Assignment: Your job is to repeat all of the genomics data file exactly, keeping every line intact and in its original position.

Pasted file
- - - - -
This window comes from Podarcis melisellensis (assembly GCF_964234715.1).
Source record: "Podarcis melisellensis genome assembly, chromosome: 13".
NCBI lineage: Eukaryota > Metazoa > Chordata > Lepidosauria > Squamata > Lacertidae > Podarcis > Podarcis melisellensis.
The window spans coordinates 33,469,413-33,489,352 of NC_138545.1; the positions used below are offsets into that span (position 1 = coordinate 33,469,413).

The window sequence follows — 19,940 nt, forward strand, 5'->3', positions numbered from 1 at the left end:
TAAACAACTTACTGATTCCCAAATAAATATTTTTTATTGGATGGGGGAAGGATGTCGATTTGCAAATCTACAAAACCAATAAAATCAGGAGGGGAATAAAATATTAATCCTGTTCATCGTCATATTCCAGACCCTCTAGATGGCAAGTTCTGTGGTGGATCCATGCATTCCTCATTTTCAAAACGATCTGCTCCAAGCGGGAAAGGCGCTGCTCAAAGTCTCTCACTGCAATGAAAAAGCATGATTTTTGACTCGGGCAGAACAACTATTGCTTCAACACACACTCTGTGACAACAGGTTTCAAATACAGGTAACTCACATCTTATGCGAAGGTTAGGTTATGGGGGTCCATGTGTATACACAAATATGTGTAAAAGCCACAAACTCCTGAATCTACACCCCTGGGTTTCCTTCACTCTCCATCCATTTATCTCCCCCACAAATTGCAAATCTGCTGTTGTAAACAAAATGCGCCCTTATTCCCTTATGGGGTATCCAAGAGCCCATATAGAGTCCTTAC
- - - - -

This window comes from Podarcis melisellensis (assembly GCF_964234715.1).
Source record: "Podarcis melisellensis genome assembly, chromosome: 13".
NCBI lineage: Eukaryota > Metazoa > Chordata > Lepidosauria > Squamata > Lacertidae > Podarcis > Podarcis melisellensis.
The window spans coordinates 33,469,413-33,489,352 of NC_138545.1; the positions used below are offsets into that span (position 1 = coordinate 33,469,413).

The window sequence follows — 19,940 nt, forward strand, 5'->3', positions numbered from 1 at the left end:
TAAACAACTTACTGATTCCCAAATAAATATTTTTTATTGGATGGGGGAAGGATGTCGATTTGCAAATCTACAAAACCAATAAAATCAGGAGGGGAATAAAATATTAATCCTGTTCATCGTCATATTCCAGACCCTCTAGATGGCAAGTTCTGTGGTGGATCCATGCATTCCTCATTTTCAAAACGATCTGCTCCAAGCGGGAAAGGCGCTGCTCAAAGTCTCTCACTGCAATGAAAAAGCATGATTTTTGACTCGGGCAGAACAACTATTGCTTCAACACACACTCTGTGACAACAGGTTTCAAATACAGGTAACTCACATCTTATGCGAAGGTTAGGTTATGGGGGTCCATGTGTATACACAAATATGTGTAAAAGCCACAAACTCCTGAATCTACACCCCTGGGTTTCCTTCACTCTCCATCCATTTATCTCCCCCACAAATTGCAAATCTGCTGTTGTAAACAAAATGCGCCCTTATTCCCTTATGGGGTATCCAAGAGCCCATATAGAGTCCTTAC